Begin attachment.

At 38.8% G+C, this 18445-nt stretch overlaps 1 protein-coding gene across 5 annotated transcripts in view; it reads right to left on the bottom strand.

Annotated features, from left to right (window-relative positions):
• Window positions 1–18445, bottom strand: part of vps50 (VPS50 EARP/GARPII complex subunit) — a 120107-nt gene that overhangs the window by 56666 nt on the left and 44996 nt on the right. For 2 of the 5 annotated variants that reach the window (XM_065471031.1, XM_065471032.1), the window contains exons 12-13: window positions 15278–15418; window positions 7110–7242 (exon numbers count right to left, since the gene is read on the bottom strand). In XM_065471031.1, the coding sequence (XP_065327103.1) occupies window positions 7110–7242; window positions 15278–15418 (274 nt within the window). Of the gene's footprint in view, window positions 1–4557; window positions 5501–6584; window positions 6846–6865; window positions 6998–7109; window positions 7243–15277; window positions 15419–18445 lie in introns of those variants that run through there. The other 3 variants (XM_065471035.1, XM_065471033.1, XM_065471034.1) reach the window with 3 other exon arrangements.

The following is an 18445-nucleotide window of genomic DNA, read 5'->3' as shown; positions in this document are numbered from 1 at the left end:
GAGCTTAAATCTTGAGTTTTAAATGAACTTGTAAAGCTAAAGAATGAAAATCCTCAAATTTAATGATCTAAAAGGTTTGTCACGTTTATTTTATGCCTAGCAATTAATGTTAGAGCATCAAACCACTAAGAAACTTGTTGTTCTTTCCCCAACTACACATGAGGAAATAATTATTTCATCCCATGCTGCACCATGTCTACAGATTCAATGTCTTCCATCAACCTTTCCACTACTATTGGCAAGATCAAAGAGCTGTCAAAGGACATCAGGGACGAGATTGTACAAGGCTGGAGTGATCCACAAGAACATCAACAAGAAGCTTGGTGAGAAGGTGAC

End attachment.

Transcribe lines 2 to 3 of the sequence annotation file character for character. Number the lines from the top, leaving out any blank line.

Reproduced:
Annotated features, from left to right (window-relative positions):
• Window positions 1–18445, bottom strand: part of vps50 (VPS50 EARP/GARPII complex subunit) — a 120107-nt gene that overhangs the window by 56666 nt on the left and 44996 nt on the right. For 2 of the 5 annotated variants that reach the window (XM_065471031.1, XM_065471032.1), the window contains exons 12-13: window positions 15278–15418; window positions 7110–7242 (exon numbers count right to left, since the gene is read on the bottom strand). In XM_065471031.1, the coding sequence (XP_065327103.1) occupies window positions 7110–7242; window positions 15278–15418 (274 nt within the window). Of the gene's footprint in view, window positions 1–4557; window positions 5501–6584; window positions 6846–6865; window positions 6998–7109; window positions 7243–15277; window positions 15419–18445 lie in introns of those variants that run through there. The other 3 variants (XM_065471035.1, XM_065471033.1, XM_065471034.1) reach the window with 3 other exon arrangements.